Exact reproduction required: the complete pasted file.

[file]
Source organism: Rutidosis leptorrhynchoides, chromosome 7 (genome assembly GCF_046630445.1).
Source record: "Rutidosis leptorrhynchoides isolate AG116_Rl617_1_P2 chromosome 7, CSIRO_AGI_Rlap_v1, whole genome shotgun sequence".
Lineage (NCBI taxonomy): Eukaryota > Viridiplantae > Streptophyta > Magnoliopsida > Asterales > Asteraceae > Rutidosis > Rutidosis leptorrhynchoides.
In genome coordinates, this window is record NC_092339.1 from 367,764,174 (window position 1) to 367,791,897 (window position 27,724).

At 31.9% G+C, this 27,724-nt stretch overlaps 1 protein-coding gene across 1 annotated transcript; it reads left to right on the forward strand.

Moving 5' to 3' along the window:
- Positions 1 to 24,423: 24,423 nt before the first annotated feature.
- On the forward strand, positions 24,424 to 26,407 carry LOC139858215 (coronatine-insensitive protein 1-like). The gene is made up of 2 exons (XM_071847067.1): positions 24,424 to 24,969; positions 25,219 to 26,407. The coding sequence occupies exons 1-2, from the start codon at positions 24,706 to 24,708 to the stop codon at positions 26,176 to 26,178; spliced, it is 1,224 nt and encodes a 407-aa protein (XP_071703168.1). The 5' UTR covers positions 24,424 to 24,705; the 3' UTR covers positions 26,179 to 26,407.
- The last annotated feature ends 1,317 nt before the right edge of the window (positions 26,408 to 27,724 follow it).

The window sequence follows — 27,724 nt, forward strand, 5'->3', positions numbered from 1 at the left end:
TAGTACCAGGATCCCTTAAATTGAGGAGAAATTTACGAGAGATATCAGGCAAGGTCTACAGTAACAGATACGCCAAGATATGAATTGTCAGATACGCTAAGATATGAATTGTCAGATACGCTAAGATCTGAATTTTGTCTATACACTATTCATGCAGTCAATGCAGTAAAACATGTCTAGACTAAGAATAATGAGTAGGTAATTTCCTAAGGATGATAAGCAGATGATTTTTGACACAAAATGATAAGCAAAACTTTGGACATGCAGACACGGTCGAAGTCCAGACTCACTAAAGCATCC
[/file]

Source organism: Rutidosis leptorrhynchoides, chromosome 7 (genome assembly GCF_046630445.1).
Source record: "Rutidosis leptorrhynchoides isolate AG116_Rl617_1_P2 chromosome 7, CSIRO_AGI_Rlap_v1, whole genome shotgun sequence".
Lineage (NCBI taxonomy): Eukaryota > Viridiplantae > Streptophyta > Magnoliopsida > Asterales > Asteraceae > Rutidosis > Rutidosis leptorrhynchoides.
In genome coordinates, this window is record NC_092339.1 from 367,764,174 (window position 1) to 367,791,897 (window position 27,724).

At 31.9% G+C, this 27,724-nt stretch overlaps 1 protein-coding gene across 1 annotated transcript; it reads left to right on the forward strand.

Moving 5' to 3' along the window:
- Positions 1 to 24,423: 24,423 nt before the first annotated feature.
- On the forward strand, positions 24,424 to 26,407 carry LOC139858215 (coronatine-insensitive protein 1-like). The gene is made up of 2 exons (XM_071847067.1): positions 24,424 to 24,969; positions 25,219 to 26,407. The coding sequence occupies exons 1-2, from the start codon at positions 24,706 to 24,708 to the stop codon at positions 26,176 to 26,178; spliced, it is 1,224 nt and encodes a 407-aa protein (XP_071703168.1). The 5' UTR covers positions 24,424 to 24,705; the 3' UTR covers positions 26,179 to 26,407.
- The last annotated feature ends 1,317 nt before the right edge of the window (positions 26,408 to 27,724 follow it).

The window sequence follows — 27,724 nt, forward strand, 5'->3', positions numbered from 1 at the left end:
TAGTACCAGGATCCCTTAAATTGAGGAGAAATTTACGAGAGATATCAGGCAAGGTCTACAGTAACAGATACGCCAAGATATGAATTGTCAGATACGCTAAGATATGAATTGTCAGATACGCTAAGATCTGAATTTTGTCTATACACTATTCATGCAGTCAATGCAGTAAAACATGTCTAGACTAAGAATAATGAGTAGGTAATTTCCTAAGGATGATAAGCAGATGATTTTTGACACAAAATGATAAGCAAAACTTTGGACATGCAGACACGGTCGAAGTCCAGACTCACTAAAGCATCC